But Doesn’t God Hate Sin?
Last week I wrote an article in response to SNL’s skit DJesus Uncrossed. Basically I argued that Jesus reveals a God who doesn’t respond to violence with violence, but rather with forgiveness. A friend shared it on his Facebook page and a lively discussion ensued. A few commenters defended the article, while others stated it was compromised by “bad theology,” “bad biblical interpretation,” and an overall sense of “wussiness.”
Those negative comments made me smile like this J.
I fully admitted in the article that I’m a wuss and it isn’t the first time I’ve been accused of having “bad theology” and “bad biblical interpretation.” I like those comments because they mean I’m getting my point across.
But one statement stood out above the rest:
“God hates sin.”
Sure enough, the notion that God hates sin can be found in the Bible, but I’m suspicious of people who emphasize this point. What people usually mean when they say “God hates sin” is that God hates the sin committed by those people. Rarely do people who insist that God hates sin mean that God hates my sin or our sin. This god who hates is a god who justifies our hatred against others. Worshipping a god like this allows us to know we are loved by god because we know who this god hates: those evil sinners. In other words, we know we are righteous and loved because we know they are sinners.
I’ll admit that anyone can look to biblical verses and find that god lurking between the covers of their Bible. The Bible was written by humans and all humans have a tendency to divide the world into “us” and “them,” “good and evil,” “righteous and sinner.”
But God doesn’t divide the world that way. God is uniting the world in reconciliation.
Let’s explore this theological principle through the life of Paul. Before his conversion, Saul (Paul’s pre-conversion name) persecuted the followers of Jesus and threatened them with murder. Paul was the ultimate sinner who had trespassed against God, Jesus, and the early Christians. If God hated sin, God would certainly confront Saul’s sin with hatred.
Seething with violent rage against the early Christians, Saul and some of his friends traveled on a road to Damascus to persecute Christians when suddenly he saw a flash of lightning. He fell to the ground and heard a voice say, “Saul! Saul! You’re a jerk! I hate your sin! And I hate you too! You are an abomination unto me and you are going straight to hell if you don’t change your ways and believe that I am the Son of God!!!”
Okay. That’s what Jesus would say if he was a hater. What Jesus actually said was, “Saul, Saul, why do you persecute me … I am Jesus whom you are persecuting. Get up and enter the city, and you will be told what to do.” Saul was blinded by the experience, so his friends led him to the city. There he met Ananias, an early follower of Jesus. Ananias had his own vision of Jesus, where Jesus told Ananias to lay his hands on Saul, that he might heal Saul’s blindness. Understandably, Ananias protested, “Lord, I have heard from many about this man, how much evil he has done to your saints in Jerusalem.” Ananias was afraid Saul might persecute him, but Jesus insisted that Ananias heal Saul’s blindness, saying “Go, for he is an instrument whom I have chosen to bring my name before Gentiles and kings and before the people of Israel; I myself will show him how much he must suffer for the sake of my name.” Ananias put his hands on Saul and said these remarkable words of grace and forgiveness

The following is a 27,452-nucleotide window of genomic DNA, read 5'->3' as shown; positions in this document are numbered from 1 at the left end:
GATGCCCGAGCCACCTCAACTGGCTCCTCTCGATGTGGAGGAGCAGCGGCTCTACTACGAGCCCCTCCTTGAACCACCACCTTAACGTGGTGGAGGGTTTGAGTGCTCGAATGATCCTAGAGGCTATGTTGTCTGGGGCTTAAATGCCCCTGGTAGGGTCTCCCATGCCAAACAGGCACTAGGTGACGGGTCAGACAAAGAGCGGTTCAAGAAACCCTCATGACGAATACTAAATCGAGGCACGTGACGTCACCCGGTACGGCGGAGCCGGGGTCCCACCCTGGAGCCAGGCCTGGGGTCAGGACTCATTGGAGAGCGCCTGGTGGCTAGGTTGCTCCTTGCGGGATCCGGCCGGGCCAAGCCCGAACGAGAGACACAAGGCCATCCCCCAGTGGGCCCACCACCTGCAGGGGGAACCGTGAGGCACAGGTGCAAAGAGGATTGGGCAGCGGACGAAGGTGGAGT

Brother Saul, the Lord Jesus, who appeared to you on your way here, has sent me so that you may regain your sight and be filled with the Holy Spirit.
Saul wasn’t confronted by God’s hatred; rather, Saul was confronted by God’s forgiveness. Receiving God’s forgiveness doesn’t mean that we can go on doing whatever we want and that’s okay. It means our lives will become transformed like Saul’s life was transformed. Saul had a new identity in Christ. After his conversion he changed his name to Paul and he was launched into a ministry that would change the world. As Jesus said to Ananias, Paul would suffer years of imprisonment under the Roman Empire, and he was eventually killed by the Romans. But notice that Saul the violent persecutor became Paul the nonviolent persecuted. Paul, as a follower of Christ, could not defend himself with violence because he now had a nonviolent understanding of God.
Paul’s theology transforms from a god of hate who justified his hatreds to the God of Jesus who includes everyone in an embrace of forgiveness and reconciliation. Paul makes this point clear in his second letter to the Corinthians when he wrote in chapter 5 verse 19 that
In Christ God was reconciling the world to himself, not counting their trespasses against them, and entrusting the ministry of reconciliation to us.
If God hates sin, then Paul got it wrong. If God hates sin then God would count our trespasses against us, but that’s not what God does. In Christ God comes to the world not in the demonic spirit of hate, but in the nonviolent Holy Spirit of forgiveness, love, and reconciliation.
God doesn’t hate sin; we do. We hold trespasses against one another in the spirit of revenge; God doesn’t. God is reconciling the world to God’s Self, not counting our trespasses against us, and looking for people to participate in that reconciliation.